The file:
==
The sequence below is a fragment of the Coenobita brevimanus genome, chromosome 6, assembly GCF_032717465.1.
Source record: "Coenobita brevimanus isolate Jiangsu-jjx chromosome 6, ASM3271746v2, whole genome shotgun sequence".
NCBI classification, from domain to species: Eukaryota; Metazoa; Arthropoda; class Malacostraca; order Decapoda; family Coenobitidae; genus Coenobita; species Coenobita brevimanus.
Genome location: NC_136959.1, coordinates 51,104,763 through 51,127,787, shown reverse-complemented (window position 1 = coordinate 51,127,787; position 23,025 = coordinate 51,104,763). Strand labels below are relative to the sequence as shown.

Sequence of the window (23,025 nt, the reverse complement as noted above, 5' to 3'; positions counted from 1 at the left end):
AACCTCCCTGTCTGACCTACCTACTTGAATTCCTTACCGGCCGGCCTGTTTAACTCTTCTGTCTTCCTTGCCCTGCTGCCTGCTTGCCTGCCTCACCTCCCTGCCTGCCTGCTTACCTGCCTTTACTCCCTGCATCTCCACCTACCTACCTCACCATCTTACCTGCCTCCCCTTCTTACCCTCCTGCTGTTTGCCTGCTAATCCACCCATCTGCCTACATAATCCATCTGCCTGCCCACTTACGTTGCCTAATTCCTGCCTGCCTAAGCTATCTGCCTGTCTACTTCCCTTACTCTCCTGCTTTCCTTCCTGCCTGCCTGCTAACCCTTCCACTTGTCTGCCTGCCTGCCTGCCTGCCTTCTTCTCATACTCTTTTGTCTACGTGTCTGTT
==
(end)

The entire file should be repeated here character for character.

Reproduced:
The sequence below is a fragment of the Coenobita brevimanus genome, chromosome 6, assembly GCF_032717465.1.
Source record: "Coenobita brevimanus isolate Jiangsu-jjx chromosome 6, ASM3271746v2, whole genome shotgun sequence".
NCBI classification, from domain to species: Eukaryota; Metazoa; Arthropoda; class Malacostraca; order Decapoda; family Coenobitidae; genus Coenobita; species Coenobita brevimanus.
Genome location: NC_136959.1, coordinates 51,104,763 through 51,127,787, shown reverse-complemented (window position 1 = coordinate 51,127,787; position 23,025 = coordinate 51,104,763). Strand labels below are relative to the sequence as shown.

Sequence of the window (23,025 nt, the reverse complement as noted above, 5' to 3'; positions counted from 1 at the left end):
AACCTCCCTGTCTGACCTACCTACTTGAATTCCTTACCGGCCGGCCTGTTTAACTCTTCTGTCTTCCTTGCCCTGCTGCCTGCTTGCCTGCCTCACCTCCCTGCCTGCCTGCTTACCTGCCTTTACTCCCTGCATCTCCACCTACCTACCTCACCATCTTACCTGCCTCCCCTTCTTACCCTCCTGCTGTTTGCCTGCTAATCCACCCATCTGCCTACATAATCCATCTGCCTGCCCACTTACGTTGCCTAATTCCTGCCTGCCTAAGCTATCTGCCTGTCTACTTCCCTTACTCTCCTGCTTTCCTTCCTGCCTGCCTGCTAACCCTTCCACTTGTCTGCCTGCCTGCCTGCCTGCCTTCTTCTCATACTCTTTTGTCTACGTGTCTGTT